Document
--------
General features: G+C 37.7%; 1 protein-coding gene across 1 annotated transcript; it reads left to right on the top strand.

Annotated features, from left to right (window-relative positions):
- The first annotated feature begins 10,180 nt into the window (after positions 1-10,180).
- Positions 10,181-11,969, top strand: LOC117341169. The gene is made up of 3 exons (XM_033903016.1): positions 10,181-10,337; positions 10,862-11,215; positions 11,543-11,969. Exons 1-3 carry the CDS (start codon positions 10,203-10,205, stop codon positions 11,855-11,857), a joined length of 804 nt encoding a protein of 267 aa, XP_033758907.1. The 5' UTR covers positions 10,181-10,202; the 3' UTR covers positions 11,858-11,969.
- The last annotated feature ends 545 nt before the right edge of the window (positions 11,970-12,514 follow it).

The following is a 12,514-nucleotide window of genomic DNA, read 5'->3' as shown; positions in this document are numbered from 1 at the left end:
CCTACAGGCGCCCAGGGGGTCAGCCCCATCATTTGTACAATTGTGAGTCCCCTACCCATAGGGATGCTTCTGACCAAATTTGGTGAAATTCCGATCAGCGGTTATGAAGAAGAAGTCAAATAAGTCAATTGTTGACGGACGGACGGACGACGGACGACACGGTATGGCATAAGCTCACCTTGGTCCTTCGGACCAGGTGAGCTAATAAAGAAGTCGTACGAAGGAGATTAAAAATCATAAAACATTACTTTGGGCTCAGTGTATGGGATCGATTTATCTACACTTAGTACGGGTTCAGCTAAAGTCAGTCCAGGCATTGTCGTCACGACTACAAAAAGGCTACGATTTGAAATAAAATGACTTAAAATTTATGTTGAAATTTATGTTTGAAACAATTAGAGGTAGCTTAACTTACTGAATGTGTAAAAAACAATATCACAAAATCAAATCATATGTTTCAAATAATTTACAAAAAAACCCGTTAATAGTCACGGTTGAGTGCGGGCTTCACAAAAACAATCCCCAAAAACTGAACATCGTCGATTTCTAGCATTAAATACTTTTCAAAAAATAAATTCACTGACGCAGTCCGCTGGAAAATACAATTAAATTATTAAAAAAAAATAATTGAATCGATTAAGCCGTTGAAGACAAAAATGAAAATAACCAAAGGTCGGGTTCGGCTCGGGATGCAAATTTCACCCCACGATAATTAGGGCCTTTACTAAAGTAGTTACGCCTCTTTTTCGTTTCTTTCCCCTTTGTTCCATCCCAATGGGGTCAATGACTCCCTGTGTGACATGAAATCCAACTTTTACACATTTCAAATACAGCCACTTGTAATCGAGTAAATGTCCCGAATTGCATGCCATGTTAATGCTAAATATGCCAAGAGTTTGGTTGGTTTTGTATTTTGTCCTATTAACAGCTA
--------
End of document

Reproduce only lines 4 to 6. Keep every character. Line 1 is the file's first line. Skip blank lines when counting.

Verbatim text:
- Positions 10,181-11,969, top strand: LOC117341169. The gene is made up of 3 exons (XM_033903016.1): positions 10,181-10,337; positions 10,862-11,215; positions 11,543-11,969. Exons 1-3 carry the CDS (start codon positions 10,203-10,205, stop codon positions 11,855-11,857), a joined length of 804 nt encoding a protein of 267 aa, XP_033758907.1. The 5' UTR covers positions 10,181-10,202; the 3' UTR covers positions 11,858-11,969.
- The last annotated feature ends 545 nt before the right edge of the window (positions 11,970-12,514 follow it).

The following is a 12,514-nucleotide window of genomic DNA, read 5'->3' as shown; positions in this document are numbered from 1 at the left end: